In the last ten years, up until 2021, Brazilian export to China grew at a greater rate that those to rest of the world. From 2012 to 2021, China’s importance as an export destination for the five regions in which Brazil is divided grew exponentially, and of the 27 federal states, 21 saw their sales to China grow above the expansion of their sales to the world. In the period, however, the export basket was negatively concentrated around a few primary products.
The conclusions are from the study “Exports from Brazilian States to China: Current Scenario and Prospects for Diversification”, by the Centro Empresarial Brasil China (CEBC), which shows that for 22 federative units, China’s participation as an export destination increased in the analyzed period. For 19 of them, the Asian country was the main destination for sales abroad in 2021.
Among the States that exported above the national average between 2012 and 2021 are: Rondônia (39.6%), Piauí (30.1%), Tocantins (26.2%), Amazonas (21.3%) and Acre (19 .8%).
“The last decade saw an extraordinary increase in Brazilian exports to China, which grew well above the average for Brazilian exports to the world. Our sales to China grew between 8% and 9% a year, while exports to the world reached 1.8%”, says Fabrizio Panzini, specialist in international trade and author of the study, noting that China grew from 17% to 31.3% in the list of trade partners with Brazil.
This besides was accompanied by a strong concentration of products, says Panzini. “The products in which the export basket hasintensified are: oil, iron ore and soybeans, which continue to dominate the export basket. Even when there was also more beef exports.”
According to Panzini, the ideal would be for Brazil to de-concentrate the export basket so that it becomes less dependent on prices on the international market and stimulates more production chains within the country. “When you depend on few products, you end up more affected by international price cycles and sanitary barriers. When you’re more unfocused, you’re a little more resilient,” he argues.
The study shows that the level of concentration of exports to China is higher than that of Brazil’s other main partners. The top ten Brazilian products sold to China represented, on average, 90.6% of everything Brazil sold to the country between 2012 and 2021.
Of the five regions of the country, only the South managed to de-concentrate its export basket. Among the States, only seven did so – Paraná, Santa Catarina, Rio Grande do Sul, Minas Gerais, Espírito Santo, Amazonas and Mato Grosso.
For Larissa Wachholz, senior at the Asia Desk of the Brazilian Center for International Relations (Cebri), the numbers in the report are good news. “They show that, at a time when the whole world was going through great economic turbulence, our exports to China helped us to continue working well”, she argues.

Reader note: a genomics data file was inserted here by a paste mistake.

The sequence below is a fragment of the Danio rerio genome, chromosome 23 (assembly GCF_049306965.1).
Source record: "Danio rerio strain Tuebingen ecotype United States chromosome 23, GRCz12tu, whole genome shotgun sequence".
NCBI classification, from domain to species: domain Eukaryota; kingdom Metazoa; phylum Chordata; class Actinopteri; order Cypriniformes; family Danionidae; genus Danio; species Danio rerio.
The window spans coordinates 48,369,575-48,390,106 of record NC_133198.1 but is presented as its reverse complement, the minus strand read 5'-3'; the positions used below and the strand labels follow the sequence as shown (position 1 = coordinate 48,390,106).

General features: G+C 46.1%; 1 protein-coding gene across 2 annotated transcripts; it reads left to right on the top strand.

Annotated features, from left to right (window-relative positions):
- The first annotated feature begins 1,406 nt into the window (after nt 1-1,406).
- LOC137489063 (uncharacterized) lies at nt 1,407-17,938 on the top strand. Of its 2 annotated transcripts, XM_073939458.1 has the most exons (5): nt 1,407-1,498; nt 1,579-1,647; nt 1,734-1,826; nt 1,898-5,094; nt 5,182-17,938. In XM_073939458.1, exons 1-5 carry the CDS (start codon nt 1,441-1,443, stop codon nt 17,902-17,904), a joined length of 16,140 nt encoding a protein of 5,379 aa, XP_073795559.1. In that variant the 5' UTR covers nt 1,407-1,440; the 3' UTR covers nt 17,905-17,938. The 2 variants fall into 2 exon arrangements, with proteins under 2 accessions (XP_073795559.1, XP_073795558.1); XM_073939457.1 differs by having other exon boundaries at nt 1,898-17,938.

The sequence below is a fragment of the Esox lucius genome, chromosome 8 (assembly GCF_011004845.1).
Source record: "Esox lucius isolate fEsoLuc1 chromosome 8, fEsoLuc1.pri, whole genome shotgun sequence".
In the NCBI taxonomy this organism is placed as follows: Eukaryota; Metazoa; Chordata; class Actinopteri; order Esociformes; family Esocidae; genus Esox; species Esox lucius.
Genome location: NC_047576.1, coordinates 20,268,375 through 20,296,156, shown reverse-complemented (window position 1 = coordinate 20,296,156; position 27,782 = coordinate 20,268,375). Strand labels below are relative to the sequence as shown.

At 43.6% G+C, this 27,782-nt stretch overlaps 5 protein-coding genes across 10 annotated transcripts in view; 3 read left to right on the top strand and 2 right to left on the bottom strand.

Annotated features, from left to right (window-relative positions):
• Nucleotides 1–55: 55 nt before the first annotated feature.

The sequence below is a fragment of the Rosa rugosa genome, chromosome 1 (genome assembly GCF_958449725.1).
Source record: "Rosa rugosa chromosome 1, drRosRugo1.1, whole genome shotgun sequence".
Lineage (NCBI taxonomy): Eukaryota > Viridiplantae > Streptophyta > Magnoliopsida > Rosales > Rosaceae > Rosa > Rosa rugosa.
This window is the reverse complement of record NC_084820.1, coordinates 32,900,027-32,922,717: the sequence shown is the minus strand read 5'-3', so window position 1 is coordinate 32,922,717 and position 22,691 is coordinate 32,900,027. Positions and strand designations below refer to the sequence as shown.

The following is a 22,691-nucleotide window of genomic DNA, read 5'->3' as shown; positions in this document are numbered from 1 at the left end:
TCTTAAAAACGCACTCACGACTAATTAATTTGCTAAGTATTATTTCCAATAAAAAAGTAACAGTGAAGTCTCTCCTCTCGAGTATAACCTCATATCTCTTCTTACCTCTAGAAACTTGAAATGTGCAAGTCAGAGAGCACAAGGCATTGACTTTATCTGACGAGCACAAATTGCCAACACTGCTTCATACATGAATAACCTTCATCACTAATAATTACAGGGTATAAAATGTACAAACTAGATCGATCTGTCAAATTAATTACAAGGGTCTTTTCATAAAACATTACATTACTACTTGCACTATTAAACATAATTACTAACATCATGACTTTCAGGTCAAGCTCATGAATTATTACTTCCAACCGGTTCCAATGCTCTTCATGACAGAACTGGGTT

Ms Wachholz also points out that the inclusion of beef in the export basket has been an important achievement. “When animal protein was introduced, mainly beef, we had a great gain in terms of adding value and generating jobs and income in Brazil, as the sector is labor intensive”, she underlines, noting that the movement in Brazil as an exporter of animal protein is related to the growth of the Chinese middle class to diversify their diet and consume more animal protein.
“Our exports to China say a lot about Chinese development over the last four decades. They represent the need of a country with accelerated economic development, a large consumer of iron ore for steel and civil construction, oil for energy security and food for food security, she says.
The CEBC report also presents a list of 216 products with the potential to increase sales in the coming years, based on ApexBrasil’s Map of Opportunities, which listed 433 goods on which Brazil can start or expand exports to China.
“There is room for diversification. And these opportunities are found in all regions”, says Panzini.
While in the Southeast it would be products more related to the industrial sector, such as cast iron, iron and steel semi-manufactured products, medicines, leather and skins, in the Northeast it would be industrial products such as polyethylene, iron and steel derivatives, and copper derivatives. In the South it would be items like chicken meat, wood products and soybean oil. In the Midwest, meats and products close to the profile currently exported to China, such as copper ore. In the North, products such as ferronickel and manganese ore.
“If we take advantage of the opportunities, by 2030 we will export 76.2% more to China, according to calculations based on the average between 2017 and 2020”, she adds. This growth would mean going from the average of US$ 58.9 billion exported per year to China to US$ 103.4 billion.
In the near future, warns Larissa, Brazil will have to pay attention to changes in the pattern of consumption in the Chinese market in order to expand.
“That same middle class that diversified its diet, began to demand more of our soy and added meat [in its diet], following a consumption with more and more added value. We have to be aware of this movement, which can be beneficial for Brazil”, she argues.
“Today China is very demanding when it comes to food, trying to make healthier choices. And with all the energy transition that the world is experiencing, this represents an opportunity for low carbon products in different chains. For example, our agriculture would be a huge opportunity for us to insert these products in China. The same goes for mining.”
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